More recently, global asset allocators have grappled with how to best position their portfolios around the potential increase in volatility stemming from the November presidential election and potential delays due to absentee balloting. President Trump’s recent positive COVID-19 status briefly called into question the president’s capacity to not only carry out the remainder of his reelection campaign, but also his day-to-day duties as Commander in Chief. A brief stint at Walter Reed Medical Center and an energized spirit to continue rallying into election day has supported the belief that the president appears resilient. Perhaps more importantly, his contraction of COVID-19 reminded voters that the world is still grappling with the disease that has upended almost everything in 2020. Las Vegas betting odds, however, paint a different picture; on a real-time basis, the odds of a successful reelection bid by the president remain at their lowest level since betting odds began in spring 2019.
Risks of Positive Inflation Surprises on the Horizon
A natural (and predictable) reaction to the unprecedented levels of monetary and fiscal stimuli set forth by policymakers in 2020 includes the concern for positive inflation surprises, which, presumably, would result in an abrupt tightening of current accommodative measures, likely sending risky asset prices lower. During the quarter, the Fed adjusted their flexibility around the management of their 2% inflation target, adopting an “average inflation targeting” protocol in which they committed to maintaining supportive policy even once the 2% inflation bogey has been reached, following a period where inflation persistently missed the 2% goal.
This tweak in the Fed’s management around their inflation mandate, combined with a rise in some of the key ingredients in inflation, has led some to conclude runaway inflation is right around the corner. Indeed, annual money supply growth is tracking the sharpest acceleration on record, at more than 23% year-over-year through August. Nevertheless, deflationary forces in the form of a lowered labor force participation rate, an aging demographic, slowing population growth, and a ballooning federal debt burden are abundant.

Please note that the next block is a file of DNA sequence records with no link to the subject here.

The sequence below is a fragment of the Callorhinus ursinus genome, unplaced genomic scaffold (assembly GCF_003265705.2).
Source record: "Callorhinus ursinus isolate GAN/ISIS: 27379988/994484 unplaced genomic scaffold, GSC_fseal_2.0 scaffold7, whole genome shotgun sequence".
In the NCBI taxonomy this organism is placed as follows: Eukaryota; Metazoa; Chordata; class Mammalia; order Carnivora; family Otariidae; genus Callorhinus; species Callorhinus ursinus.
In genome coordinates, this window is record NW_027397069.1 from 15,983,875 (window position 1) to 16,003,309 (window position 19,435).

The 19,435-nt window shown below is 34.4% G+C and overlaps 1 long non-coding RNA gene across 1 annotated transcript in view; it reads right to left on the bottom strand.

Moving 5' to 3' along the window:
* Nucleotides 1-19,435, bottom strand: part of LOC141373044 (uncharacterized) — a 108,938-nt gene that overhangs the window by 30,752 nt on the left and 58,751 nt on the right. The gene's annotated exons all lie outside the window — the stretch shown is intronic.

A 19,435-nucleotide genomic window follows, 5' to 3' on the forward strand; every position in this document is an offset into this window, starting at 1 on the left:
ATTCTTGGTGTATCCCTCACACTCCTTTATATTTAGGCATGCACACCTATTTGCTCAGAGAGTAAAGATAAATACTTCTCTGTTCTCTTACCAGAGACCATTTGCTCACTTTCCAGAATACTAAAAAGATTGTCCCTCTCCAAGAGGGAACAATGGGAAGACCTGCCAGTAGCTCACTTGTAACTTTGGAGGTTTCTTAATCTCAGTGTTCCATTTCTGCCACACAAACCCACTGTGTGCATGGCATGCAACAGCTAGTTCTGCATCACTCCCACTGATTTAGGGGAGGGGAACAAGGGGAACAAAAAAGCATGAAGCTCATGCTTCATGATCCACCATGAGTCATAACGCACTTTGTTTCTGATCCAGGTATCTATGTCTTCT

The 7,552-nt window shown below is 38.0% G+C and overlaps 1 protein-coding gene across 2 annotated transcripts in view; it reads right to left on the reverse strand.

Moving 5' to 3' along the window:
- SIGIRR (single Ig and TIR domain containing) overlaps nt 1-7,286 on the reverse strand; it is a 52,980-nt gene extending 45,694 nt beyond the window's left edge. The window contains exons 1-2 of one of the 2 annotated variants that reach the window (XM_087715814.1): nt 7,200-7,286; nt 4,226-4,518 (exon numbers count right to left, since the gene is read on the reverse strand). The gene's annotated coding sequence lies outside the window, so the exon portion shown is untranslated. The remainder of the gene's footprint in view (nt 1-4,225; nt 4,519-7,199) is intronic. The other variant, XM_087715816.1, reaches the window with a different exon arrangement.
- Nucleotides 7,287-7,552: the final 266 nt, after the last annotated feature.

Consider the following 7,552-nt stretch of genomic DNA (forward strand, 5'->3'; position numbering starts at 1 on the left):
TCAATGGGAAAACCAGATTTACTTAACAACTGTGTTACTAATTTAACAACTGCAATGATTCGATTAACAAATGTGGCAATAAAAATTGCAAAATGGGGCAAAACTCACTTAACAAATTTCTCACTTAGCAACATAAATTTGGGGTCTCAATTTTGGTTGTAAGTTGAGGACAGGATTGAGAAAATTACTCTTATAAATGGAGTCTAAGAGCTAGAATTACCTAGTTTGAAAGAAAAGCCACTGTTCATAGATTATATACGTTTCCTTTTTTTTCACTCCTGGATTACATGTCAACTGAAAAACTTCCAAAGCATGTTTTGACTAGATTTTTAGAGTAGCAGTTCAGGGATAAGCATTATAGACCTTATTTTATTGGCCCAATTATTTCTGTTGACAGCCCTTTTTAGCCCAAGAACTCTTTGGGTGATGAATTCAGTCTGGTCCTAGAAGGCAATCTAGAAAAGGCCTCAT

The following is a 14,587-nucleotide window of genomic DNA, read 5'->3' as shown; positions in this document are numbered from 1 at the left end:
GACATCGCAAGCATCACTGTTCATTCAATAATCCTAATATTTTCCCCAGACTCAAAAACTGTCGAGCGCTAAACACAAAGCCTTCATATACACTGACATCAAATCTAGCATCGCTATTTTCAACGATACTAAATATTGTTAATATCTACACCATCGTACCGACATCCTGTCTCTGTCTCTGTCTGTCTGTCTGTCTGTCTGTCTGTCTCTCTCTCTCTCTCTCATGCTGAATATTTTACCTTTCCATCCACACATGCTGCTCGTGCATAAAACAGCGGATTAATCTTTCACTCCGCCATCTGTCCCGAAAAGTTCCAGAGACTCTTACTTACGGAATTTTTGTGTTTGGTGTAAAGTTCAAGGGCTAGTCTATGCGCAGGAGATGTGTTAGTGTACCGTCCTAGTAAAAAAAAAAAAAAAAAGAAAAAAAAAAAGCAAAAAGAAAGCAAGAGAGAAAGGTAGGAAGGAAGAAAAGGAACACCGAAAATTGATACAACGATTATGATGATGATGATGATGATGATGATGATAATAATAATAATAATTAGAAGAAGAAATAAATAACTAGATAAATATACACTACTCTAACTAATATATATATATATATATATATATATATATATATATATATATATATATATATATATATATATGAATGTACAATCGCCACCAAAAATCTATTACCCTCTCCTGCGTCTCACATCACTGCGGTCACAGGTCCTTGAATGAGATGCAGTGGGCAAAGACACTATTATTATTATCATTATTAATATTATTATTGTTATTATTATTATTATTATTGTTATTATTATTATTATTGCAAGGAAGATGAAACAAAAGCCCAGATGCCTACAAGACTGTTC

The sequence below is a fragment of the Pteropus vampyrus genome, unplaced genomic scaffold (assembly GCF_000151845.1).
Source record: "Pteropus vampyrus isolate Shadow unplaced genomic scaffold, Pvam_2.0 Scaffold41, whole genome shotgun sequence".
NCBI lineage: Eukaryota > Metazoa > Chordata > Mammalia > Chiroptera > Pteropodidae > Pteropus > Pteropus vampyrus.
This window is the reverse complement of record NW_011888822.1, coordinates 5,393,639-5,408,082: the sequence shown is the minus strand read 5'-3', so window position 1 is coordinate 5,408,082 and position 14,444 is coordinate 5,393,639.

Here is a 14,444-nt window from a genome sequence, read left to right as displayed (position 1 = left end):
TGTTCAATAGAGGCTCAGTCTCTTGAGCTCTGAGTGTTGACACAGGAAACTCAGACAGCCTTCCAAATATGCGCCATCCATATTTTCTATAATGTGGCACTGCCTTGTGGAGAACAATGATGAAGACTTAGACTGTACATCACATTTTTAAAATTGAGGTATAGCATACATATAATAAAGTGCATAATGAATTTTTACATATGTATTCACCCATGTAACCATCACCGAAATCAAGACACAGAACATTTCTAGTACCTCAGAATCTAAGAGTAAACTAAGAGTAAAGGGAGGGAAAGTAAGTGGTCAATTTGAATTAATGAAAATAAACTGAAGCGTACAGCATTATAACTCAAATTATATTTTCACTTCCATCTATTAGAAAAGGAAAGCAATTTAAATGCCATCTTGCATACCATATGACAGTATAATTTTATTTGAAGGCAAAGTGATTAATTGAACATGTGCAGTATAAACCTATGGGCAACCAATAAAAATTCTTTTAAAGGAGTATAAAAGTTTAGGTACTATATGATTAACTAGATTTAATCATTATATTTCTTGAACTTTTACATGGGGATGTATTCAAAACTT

A surge in government spending due in large part to historical fiscal stimulus against the sharpest contraction in economic activity since the Great Depression has driven the federal budget deficit relative to nominal GDP ratio to the weakest level on record, at -15.0% through August. The sharp drop-off in this key fiscal health measure has increased fears of a disorderly rise in inflation through the currency debasement channel, a likely contributor to the run-up in the price of gold this year.
A ballooning federal debt burden, which recently crossed 135% of GDP at the public sector level, may serve as a counterbalance to the perceived rise in pro-inflationary forces in 2020. This ratio fails to include the trillions of dollars in off-the-balance-sheet unfunded liabilities, including social security, Medicare, and Medicaid. Some academic research has pointed to an inverse relationship between marginal debt increases and subsequent economic growth rates, potentially pointing to lackluster trend growth rates in the years to come. Seasoned investors, however, likely respect the loose connection between economic performance and asset class returns.
End-of-Year Outlook and Concluding Thoughts
Positive momentum across most major global risky asset categories in second quarter 2020 carried over into the third quarter, buoyed by better-than-expected incoming economic data, supportive monetary and fiscal measures, and a weakening USD. The headline unemployment rate, for example, reached nearly half of the localized high in April by quarter-end.
President Trump’s COVID-19 diagnosis in early October has influenced polls and betting odds surrounding the election. With less than one month remaining of his reelection campaign, this diagnosis calls into question the remaining planned debates as well as pausing the large rallies that have characterized his recent campaign trail. Las Vegas betting odds of a successful reelection bid by the president have soured in recent weeks, particularly following the president’s positive COVID-19 status.
Against the backdrop of unprecedented levels of policy stimulus—and promises of additional measures, should economic performance disappoint—as well as a potential changing of the guard at the White House, fears of positive inflation surprises have spiked. This may prove to be a temporary phenomenon, however, should recent pro-inflationary forces succumb to the growing secular forces placing downward pressure on inflation.
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Diversification or Asset Allocation does not assure or guarantee better performance and cannot eliminate the risk of investment loss.
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Published October 2020